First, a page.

In 2006, Quintessence of Dust joined the International Democratic Union, including its associated free trade agreement, and since obtaining membership has become actively involved, through Secretary of State James Dwight, in promoting regional cooperation and negotiating the formation of a regional legislative organ.
Quintessence of Dust is a member of the United Nations, having joined on New Year's Day, 2007.
Quintessence of Dust has generally been regarded as having one of the better track records on human rights within the international community. A number of human rights advocacy organizations are based in the nation.
The Bill of Rights includes protections for many basic human rights, including freedom of conscience, freedom of expression, freedom of association and the right to self-defence. Freedom of religion is now a constitutional right, although religious association was at one stage banned within the nation. There is a strict separation of church and state. Some advocates of freedom of religion have criticised a perceived culture of "state atheism", arguing it is excessively difficult for religious charities to gain tax exemptions and that it can be difficult for the openly religious to get jobs, especially in government service. Discrimination law is less advanced than in some nations, partially because of constitutional blocks to certain laws prohibiting discrimination in the workplace.
Punishment is heavily regulated. The death penalty, most of other forms of corporal punishment, exile and forced labour are all illegal. Torture is illegal, and the government has joined the international crusade against the practice, including extraordinary rendition, which it has strongly condemned and refused involvement in. Retroactive laws are also illegal. The use of force by the police is subject to strict monitoring; concern has been expressed over occasional acts of racially-motivated violence on behalf of police officers, on the use of weapons such as tasers, and on the use of solitary confinement. In general, the Quodite justice system emphasises rehabilitation; the prison system is underfunded, and there is an active campaign to secure better conditions for prisoners.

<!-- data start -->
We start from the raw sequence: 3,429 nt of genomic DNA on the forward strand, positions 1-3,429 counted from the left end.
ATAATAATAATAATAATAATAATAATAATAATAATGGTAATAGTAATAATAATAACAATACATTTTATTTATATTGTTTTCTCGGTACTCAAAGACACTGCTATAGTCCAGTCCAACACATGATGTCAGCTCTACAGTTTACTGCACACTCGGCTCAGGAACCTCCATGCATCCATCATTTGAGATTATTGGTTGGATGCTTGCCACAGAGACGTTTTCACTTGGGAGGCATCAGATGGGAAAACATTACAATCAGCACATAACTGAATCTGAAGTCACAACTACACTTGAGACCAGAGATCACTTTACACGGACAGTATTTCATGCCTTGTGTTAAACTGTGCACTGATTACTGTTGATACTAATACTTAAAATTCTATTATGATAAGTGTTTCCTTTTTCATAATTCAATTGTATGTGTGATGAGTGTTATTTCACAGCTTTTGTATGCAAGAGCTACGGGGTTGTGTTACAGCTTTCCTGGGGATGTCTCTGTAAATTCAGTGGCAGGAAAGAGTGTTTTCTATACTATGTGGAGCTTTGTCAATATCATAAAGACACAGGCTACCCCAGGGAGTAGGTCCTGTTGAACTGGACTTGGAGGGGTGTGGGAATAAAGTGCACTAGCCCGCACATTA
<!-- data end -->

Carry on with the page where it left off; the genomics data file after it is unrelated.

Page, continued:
In other respects, however, Quintessence of Dust has adopted very progressive stances on human rights. Migrants have historically been well-treated: borders are largely open, and even those whose applications for asylum fail are provided with reasonable care and support pending return to their nation of origin. Such measures are by no means universally popular, and the nation has sought multilateral aid in funding them. There is good protection of sexual privacy, including a largely unrestricted right to an abortion; abortion is available on the state healthcare system. Homosexuals can marry and couples may adopt children, regardless of sexual orientation.